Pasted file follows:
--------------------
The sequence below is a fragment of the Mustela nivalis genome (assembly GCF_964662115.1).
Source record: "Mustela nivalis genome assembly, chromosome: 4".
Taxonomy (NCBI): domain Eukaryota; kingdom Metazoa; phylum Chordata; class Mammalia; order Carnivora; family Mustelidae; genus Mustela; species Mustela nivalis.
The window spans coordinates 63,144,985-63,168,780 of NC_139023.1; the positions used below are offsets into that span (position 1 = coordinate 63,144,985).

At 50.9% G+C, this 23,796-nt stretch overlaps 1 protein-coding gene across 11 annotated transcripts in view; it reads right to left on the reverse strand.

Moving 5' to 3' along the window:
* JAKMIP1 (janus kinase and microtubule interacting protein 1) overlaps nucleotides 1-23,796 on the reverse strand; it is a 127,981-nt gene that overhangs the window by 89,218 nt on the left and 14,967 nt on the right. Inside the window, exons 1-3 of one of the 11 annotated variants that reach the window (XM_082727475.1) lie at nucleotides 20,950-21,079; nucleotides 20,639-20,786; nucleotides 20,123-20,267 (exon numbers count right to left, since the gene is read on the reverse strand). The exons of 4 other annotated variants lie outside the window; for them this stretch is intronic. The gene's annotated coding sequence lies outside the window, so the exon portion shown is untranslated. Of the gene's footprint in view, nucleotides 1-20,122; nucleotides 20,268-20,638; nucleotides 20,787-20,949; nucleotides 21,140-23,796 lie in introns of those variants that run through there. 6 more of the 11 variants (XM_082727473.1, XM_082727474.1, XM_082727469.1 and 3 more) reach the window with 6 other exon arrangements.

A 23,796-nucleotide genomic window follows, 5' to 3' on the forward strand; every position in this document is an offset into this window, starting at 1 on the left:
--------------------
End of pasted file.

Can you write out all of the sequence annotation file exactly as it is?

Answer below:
The sequence below is a fragment of the Mustela nivalis genome (assembly GCF_964662115.1).
Source record: "Mustela nivalis genome assembly, chromosome: 4".
Taxonomy (NCBI): domain Eukaryota; kingdom Metazoa; phylum Chordata; class Mammalia; order Carnivora; family Mustelidae; genus Mustela; species Mustela nivalis.
The window spans coordinates 63,144,985-63,168,780 of NC_139023.1; the positions used below are offsets into that span (position 1 = coordinate 63,144,985).

At 50.9% G+C, this 23,796-nt stretch overlaps 1 protein-coding gene across 11 annotated transcripts in view; it reads right to left on the reverse strand.

Moving 5' to 3' along the window:
* JAKMIP1 (janus kinase and microtubule interacting protein 1) overlaps nucleotides 1-23,796 on the reverse strand; it is a 127,981-nt gene that overhangs the window by 89,218 nt on the left and 14,967 nt on the right. Inside the window, exons 1-3 of one of the 11 annotated variants that reach the window (XM_082727475.1) lie at nucleotides 20,950-21,079; nucleotides 20,639-20,786; nucleotides 20,123-20,267 (exon numbers count right to left, since the gene is read on the reverse strand). The exons of 4 other annotated variants lie outside the window; for them this stretch is intronic. The gene's annotated coding sequence lies outside the window, so the exon portion shown is untranslated. Of the gene's footprint in view, nucleotides 1-20,122; nucleotides 20,268-20,638; nucleotides 20,787-20,949; nucleotides 21,140-23,796 lie in introns of those variants that run through there. 6 more of the 11 variants (XM_082727473.1, XM_082727474.1, XM_082727469.1 and 3 more) reach the window with 6 other exon arrangements.

A 23,796-nucleotide genomic window follows, 5' to 3' on the forward strand; every position in this document is an offset into this window, starting at 1 on the left: